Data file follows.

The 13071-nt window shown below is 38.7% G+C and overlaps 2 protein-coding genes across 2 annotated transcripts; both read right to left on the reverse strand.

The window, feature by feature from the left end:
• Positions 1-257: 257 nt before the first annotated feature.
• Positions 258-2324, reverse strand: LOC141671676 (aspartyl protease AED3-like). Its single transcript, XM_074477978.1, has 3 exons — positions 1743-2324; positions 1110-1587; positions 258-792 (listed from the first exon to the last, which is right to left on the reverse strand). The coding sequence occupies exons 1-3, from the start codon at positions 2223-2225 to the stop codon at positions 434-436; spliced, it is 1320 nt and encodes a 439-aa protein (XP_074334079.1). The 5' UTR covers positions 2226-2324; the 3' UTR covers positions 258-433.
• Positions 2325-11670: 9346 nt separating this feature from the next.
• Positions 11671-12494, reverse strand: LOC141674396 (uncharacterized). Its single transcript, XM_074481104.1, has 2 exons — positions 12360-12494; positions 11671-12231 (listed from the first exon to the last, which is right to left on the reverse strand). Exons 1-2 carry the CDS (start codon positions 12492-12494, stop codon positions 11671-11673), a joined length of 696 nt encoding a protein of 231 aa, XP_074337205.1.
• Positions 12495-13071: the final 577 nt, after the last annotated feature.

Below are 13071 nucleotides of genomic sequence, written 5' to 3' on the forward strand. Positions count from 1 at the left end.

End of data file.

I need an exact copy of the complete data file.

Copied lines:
The 13071-nt window shown below is 38.7% G+C and overlaps 2 protein-coding genes across 2 annotated transcripts; both read right to left on the reverse strand.

The window, feature by feature from the left end:
• Positions 1-257: 257 nt before the first annotated feature.
• Positions 258-2324, reverse strand: LOC141671676 (aspartyl protease AED3-like). Its single transcript, XM_074477978.1, has 3 exons — positions 1743-2324; positions 1110-1587; positions 258-792 (listed from the first exon to the last, which is right to left on the reverse strand). The coding sequence occupies exons 1-3, from the start codon at positions 2223-2225 to the stop codon at positions 434-436; spliced, it is 1320 nt and encodes a 439-aa protein (XP_074334079.1). The 5' UTR covers positions 2226-2324; the 3' UTR covers positions 258-433.
• Positions 2325-11670: 9346 nt separating this feature from the next.
• Positions 11671-12494, reverse strand: LOC141674396 (uncharacterized). Its single transcript, XM_074481104.1, has 2 exons — positions 12360-12494; positions 11671-12231 (listed from the first exon to the last, which is right to left on the reverse strand). Exons 1-2 carry the CDS (start codon positions 12492-12494, stop codon positions 11671-11673), a joined length of 696 nt encoding a protein of 231 aa, XP_074337205.1.
• Positions 12495-13071: the final 577 nt, after the last annotated feature.

Below are 13071 nucleotides of genomic sequence, written 5' to 3' on the forward strand. Positions count from 1 at the left end.